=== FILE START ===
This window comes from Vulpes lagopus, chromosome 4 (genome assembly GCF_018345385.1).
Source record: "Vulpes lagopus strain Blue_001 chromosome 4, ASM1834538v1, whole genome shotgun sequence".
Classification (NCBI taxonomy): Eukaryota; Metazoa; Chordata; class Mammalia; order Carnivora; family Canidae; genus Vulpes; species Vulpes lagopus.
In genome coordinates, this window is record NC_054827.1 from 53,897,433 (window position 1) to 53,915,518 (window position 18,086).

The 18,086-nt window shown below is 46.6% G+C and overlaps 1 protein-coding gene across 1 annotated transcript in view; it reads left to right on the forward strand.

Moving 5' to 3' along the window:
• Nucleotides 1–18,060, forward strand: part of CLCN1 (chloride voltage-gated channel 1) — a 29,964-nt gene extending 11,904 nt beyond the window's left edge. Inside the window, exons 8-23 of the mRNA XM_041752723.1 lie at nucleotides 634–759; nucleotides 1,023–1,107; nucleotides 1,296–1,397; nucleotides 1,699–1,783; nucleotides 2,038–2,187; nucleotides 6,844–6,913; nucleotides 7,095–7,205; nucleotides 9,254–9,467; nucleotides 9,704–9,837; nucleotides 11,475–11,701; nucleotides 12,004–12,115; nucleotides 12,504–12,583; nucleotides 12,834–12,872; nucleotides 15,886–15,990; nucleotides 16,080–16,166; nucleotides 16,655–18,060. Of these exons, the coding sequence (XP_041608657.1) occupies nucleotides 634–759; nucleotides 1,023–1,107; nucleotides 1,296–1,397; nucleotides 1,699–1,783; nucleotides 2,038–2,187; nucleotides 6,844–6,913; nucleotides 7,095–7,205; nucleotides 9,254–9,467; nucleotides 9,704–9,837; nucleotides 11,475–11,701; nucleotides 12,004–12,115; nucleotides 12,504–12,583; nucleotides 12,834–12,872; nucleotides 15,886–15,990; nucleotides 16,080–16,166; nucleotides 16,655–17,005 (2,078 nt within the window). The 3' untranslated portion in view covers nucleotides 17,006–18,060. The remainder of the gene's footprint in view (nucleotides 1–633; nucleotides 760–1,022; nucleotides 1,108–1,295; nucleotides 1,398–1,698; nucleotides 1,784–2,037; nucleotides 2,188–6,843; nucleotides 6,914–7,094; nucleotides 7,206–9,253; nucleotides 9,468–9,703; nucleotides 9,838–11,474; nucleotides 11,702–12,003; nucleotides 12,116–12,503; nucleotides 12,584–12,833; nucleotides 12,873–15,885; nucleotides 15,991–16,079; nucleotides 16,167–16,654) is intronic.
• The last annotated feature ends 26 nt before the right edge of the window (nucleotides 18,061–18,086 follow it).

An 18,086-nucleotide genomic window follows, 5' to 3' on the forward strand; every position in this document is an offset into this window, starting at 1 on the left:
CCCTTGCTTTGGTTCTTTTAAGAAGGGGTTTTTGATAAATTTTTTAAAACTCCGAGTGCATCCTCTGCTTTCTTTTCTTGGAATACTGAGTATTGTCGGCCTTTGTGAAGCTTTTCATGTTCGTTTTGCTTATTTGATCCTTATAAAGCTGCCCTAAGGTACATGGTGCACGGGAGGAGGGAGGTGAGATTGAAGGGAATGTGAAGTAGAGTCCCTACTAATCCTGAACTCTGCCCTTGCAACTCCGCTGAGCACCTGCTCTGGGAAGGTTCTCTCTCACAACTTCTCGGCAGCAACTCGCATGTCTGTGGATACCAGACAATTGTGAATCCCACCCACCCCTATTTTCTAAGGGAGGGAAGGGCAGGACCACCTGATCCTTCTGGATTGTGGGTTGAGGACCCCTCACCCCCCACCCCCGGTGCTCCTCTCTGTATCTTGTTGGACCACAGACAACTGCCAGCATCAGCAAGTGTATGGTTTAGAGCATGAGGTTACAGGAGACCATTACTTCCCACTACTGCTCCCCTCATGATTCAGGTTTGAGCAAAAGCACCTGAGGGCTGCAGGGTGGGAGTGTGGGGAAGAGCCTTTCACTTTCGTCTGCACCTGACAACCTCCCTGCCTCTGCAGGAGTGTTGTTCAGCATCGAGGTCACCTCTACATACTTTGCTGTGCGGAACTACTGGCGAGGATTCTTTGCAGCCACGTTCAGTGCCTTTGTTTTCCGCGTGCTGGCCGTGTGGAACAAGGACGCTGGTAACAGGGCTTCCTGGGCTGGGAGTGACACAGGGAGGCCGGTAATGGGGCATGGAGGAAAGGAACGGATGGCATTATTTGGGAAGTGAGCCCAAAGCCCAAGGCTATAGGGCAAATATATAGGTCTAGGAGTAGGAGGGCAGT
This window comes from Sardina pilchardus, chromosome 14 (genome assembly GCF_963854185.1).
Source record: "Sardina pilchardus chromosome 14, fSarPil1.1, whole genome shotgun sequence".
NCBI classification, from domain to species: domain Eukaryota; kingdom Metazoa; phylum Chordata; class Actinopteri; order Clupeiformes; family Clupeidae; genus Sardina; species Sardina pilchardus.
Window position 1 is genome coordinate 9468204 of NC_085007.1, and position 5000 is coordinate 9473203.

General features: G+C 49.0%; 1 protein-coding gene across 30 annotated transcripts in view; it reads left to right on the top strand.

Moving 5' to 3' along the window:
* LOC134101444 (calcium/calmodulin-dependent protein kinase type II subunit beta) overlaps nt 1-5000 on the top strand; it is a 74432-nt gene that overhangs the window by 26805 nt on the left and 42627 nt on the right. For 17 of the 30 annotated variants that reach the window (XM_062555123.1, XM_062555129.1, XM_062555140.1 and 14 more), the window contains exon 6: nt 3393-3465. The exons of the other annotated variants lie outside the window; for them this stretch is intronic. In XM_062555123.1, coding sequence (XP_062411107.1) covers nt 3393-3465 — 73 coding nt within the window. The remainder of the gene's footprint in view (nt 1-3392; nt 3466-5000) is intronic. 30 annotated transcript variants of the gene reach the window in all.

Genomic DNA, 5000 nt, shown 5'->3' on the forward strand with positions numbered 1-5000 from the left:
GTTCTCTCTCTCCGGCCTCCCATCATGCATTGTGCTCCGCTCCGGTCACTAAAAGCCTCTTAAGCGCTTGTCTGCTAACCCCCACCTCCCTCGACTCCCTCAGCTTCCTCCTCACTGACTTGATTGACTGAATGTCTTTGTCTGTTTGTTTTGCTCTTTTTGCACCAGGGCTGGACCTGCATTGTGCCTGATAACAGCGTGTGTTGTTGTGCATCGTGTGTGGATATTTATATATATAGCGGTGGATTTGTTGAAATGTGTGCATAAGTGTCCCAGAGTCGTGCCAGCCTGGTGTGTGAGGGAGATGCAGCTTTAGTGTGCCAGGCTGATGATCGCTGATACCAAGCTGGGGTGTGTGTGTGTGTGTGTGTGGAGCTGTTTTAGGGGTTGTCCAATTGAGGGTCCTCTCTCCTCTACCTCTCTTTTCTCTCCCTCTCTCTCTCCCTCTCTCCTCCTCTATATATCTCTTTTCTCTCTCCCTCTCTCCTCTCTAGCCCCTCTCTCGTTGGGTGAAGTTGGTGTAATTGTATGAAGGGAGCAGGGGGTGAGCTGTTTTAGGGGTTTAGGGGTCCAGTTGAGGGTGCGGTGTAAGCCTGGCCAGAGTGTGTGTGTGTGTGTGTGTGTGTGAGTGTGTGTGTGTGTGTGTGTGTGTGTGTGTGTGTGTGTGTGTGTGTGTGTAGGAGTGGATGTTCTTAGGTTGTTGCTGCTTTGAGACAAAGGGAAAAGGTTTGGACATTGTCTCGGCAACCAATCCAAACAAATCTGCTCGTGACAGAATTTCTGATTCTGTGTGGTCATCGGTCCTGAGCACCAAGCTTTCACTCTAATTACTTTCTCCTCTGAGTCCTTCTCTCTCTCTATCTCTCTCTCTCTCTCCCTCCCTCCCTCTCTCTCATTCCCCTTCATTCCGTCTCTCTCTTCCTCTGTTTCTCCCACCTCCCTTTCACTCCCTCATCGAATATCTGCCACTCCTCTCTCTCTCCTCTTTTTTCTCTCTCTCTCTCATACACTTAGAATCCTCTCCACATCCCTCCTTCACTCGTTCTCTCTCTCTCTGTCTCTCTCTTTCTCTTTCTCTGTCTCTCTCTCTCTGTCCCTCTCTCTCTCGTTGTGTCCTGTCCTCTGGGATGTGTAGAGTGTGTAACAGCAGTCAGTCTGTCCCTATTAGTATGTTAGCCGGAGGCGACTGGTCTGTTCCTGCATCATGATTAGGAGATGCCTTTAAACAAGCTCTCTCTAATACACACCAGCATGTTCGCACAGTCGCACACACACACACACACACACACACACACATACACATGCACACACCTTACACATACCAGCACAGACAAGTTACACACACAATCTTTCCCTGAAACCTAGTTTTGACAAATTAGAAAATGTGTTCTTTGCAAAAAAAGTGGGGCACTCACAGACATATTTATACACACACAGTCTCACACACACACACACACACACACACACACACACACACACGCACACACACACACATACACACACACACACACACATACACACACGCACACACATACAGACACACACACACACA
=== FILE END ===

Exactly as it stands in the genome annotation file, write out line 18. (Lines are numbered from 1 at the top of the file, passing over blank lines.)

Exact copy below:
Genomic DNA, 5000 nt, shown 5'->3' on the forward strand with positions numbered 1-5000 from the left: